Heavy cruiser Mikuma
Career (Japan) Naval Ensign of Japan<tr valign=top><td>Ordered:</td><td>

1931 Fiscal Year</td></tr><tr valign=top><td>Laid down:</td><td> 24 December 1931</td></tr><tr valign=top><td>Launched:</td><td> 31 May 1934</td></tr><tr valign=top><td>Commissioned:</td><td> 29 August 1935[1]</td></tr><tr valign=top><td>Struck:</td><td> 10 August 1942</td></tr><tr valign=top><td>Fate:</td><td> sunk 6 June 1942 by United States Navy and USMC aircraft during Battle of Midway at 29°20′N 173°30′E / 29.3333°N 173.5°E / 29.3333; 173.5</td></tr>

General characteristics

<tr valign=top><td>Class and type:</td><td> Mogami class cruiser</td></tr><tr valign=top><td>Displacement:</td><td> 8,500 tons (official, initial)
13,668 (final)</td></tr><tr valign=top><td>Length:</td><td> 197 meters (initial)
198 meters (final)</td></tr><tr valign=top><td>Beam:</td><td> 18 meters (initial)
20.2 meters (final)</td></tr><tr valign=top><td>Draught:</td><td> 5.5 meters (initial)
5.9 meters (final)</td></tr><tr valign=top><td>Propulsion:</td><td> 4-shaft geared turbines
10 Kampon boilers
152,000 shp</td></tr><tr valign=top><td>Speed:</td><td> 37 knots (initial)
34.9 knots (final)</td></tr><tr valign=top><td>Range:</td><td> 8,000 nm @ 14 knots</td></tr><tr valign=top><td>Complement:</td><td> 850</td></tr><tr valign=top><td>Armament:</td><td> (initial)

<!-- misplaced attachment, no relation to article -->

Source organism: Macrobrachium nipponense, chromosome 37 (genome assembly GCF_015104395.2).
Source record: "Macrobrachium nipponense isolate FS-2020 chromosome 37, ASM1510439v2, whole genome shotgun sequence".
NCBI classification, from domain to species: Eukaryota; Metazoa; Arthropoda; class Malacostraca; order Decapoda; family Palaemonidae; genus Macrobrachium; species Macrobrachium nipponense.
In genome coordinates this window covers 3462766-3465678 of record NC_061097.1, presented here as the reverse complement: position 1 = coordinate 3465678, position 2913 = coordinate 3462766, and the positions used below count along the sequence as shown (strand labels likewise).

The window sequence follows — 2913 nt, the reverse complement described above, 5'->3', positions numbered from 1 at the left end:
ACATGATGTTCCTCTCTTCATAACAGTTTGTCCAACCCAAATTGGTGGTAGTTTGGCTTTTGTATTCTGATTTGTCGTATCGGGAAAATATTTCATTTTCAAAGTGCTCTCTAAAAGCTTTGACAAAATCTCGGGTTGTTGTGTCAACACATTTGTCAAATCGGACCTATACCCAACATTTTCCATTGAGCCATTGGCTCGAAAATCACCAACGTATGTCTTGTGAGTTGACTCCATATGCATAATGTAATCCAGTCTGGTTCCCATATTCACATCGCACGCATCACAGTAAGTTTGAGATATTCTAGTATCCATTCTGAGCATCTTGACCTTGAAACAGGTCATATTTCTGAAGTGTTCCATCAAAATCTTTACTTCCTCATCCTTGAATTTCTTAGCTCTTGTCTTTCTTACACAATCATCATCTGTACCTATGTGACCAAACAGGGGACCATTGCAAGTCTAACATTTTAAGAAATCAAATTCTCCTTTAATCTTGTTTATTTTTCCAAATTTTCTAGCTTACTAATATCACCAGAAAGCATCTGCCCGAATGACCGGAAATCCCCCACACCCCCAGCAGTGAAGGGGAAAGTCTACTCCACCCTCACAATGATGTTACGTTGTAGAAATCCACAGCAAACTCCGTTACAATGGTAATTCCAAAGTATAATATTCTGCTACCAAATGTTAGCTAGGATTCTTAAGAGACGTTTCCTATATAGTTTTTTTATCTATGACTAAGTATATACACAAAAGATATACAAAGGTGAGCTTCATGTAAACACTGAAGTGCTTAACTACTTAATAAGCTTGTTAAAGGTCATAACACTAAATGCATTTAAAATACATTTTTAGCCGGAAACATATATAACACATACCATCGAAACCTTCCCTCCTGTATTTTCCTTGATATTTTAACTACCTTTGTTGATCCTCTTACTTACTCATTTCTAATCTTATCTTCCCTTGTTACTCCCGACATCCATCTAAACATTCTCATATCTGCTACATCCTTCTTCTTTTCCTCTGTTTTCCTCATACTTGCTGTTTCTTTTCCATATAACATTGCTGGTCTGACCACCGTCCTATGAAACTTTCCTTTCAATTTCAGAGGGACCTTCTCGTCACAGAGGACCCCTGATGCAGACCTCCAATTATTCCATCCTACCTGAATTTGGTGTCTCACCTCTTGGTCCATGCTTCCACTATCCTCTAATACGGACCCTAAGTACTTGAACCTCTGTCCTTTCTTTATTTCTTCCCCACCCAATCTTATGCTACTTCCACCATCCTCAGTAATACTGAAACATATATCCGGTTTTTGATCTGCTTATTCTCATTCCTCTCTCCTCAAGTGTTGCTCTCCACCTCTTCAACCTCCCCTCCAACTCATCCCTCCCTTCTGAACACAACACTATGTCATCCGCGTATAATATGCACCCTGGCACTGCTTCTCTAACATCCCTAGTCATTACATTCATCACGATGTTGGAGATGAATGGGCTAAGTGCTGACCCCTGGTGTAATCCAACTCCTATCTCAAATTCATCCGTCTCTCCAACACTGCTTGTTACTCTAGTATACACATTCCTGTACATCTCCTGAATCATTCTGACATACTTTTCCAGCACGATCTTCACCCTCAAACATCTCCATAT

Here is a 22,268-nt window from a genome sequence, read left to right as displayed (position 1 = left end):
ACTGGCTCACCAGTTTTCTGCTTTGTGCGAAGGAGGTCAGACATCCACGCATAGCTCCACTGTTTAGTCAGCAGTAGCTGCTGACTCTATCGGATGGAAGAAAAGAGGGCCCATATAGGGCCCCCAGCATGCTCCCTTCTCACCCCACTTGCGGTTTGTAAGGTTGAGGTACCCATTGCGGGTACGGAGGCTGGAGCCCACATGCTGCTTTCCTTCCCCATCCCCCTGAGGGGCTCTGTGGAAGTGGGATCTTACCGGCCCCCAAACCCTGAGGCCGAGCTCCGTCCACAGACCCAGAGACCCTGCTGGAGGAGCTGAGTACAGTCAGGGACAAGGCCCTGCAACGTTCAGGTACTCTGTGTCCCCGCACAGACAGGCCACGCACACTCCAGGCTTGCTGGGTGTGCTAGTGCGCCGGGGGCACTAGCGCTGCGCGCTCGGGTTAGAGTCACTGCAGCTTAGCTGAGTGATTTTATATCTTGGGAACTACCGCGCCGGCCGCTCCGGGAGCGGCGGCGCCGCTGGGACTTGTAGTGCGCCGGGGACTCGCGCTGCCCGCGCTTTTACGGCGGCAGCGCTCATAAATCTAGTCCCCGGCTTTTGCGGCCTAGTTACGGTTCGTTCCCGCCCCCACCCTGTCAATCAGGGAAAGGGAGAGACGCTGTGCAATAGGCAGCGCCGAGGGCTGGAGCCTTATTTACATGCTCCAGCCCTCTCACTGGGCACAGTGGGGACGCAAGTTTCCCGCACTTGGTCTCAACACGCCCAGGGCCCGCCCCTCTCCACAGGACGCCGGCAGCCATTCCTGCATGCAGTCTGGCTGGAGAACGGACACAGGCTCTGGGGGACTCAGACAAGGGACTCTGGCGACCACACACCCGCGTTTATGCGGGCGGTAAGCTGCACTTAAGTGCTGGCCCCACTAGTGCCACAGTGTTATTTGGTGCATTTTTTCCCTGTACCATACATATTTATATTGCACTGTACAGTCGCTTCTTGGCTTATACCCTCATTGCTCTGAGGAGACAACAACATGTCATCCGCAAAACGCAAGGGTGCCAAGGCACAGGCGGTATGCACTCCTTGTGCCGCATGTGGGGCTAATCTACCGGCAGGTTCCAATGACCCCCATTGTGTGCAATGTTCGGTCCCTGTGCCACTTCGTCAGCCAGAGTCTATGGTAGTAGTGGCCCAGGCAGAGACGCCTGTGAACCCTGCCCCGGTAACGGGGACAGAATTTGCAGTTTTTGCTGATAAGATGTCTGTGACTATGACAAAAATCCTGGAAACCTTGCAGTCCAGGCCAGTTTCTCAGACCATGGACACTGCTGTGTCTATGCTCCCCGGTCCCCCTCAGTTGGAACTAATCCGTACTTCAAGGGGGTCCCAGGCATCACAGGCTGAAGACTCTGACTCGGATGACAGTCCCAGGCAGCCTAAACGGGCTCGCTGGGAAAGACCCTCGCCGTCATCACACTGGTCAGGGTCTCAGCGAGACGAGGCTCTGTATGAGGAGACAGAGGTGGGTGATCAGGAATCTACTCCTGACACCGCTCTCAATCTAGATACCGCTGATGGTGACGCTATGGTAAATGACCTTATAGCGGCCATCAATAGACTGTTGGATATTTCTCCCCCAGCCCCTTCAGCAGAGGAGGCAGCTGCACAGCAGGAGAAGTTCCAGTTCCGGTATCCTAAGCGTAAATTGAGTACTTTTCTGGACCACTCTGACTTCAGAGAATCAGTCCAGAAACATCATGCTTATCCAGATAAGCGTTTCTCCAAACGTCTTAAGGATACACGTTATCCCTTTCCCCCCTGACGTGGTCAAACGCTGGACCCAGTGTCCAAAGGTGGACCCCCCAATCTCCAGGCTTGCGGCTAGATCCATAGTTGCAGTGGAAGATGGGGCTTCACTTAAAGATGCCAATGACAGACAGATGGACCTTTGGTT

• 15 × 155 mm/60-cal guns (5x3)
  • 8 × 127 mm/40-cal guns (4x2)
  • 4 x 40 mm AA guns
  • 12 × 610 mm torpedo tubes


  • 10 × 203 mm/50-cal guns (5x2)
  • 8 × 127 mm/40-cal guns (4x2)
  • 8 x 25 mm AA guns
  • 4 x 13.2 mm AA guns
  • 12 × 610 mm torpedo tubes</td></tr><tr valign=top><td>Armor:</td><td>

100-125 mm (belt)
35-60 mm (deck)
25 mm turret</td></tr><tr valign=top><td>Aircraft carried:</td><td> 3 x floatplanes</td></tr>

Mikuma (三隈 Mikuma?) was the second vessel in the four-vessel Mogami-class of heavy cruisers in the Imperial Japanese Navy. It was named after the Mikuma river in Oita prefecture, Japan.


Built under the 1931 Fleet Replenishment Program, the Mogami-class cruisers were designed to the maximum limits allowed by the Washington Naval Treaty, using the latest technology. This resulted in the choice of a 155 mm dual purpose (DP) main battery in five triple turrets capable of 55° elevation. To save weight, electric welding was used, as was aluminum in the superstructure, and the use of a single funnel stack. New impulse geared turbine engines, coupled with very heavy anti-aircraft protection, gave the class a very high speed and protection. However, the Mogami-class was also plagued with technical problems due to its untested equipment and proved to be unstable and top-heavy as well, due to cramming in too much equipment into a comparatively small hull.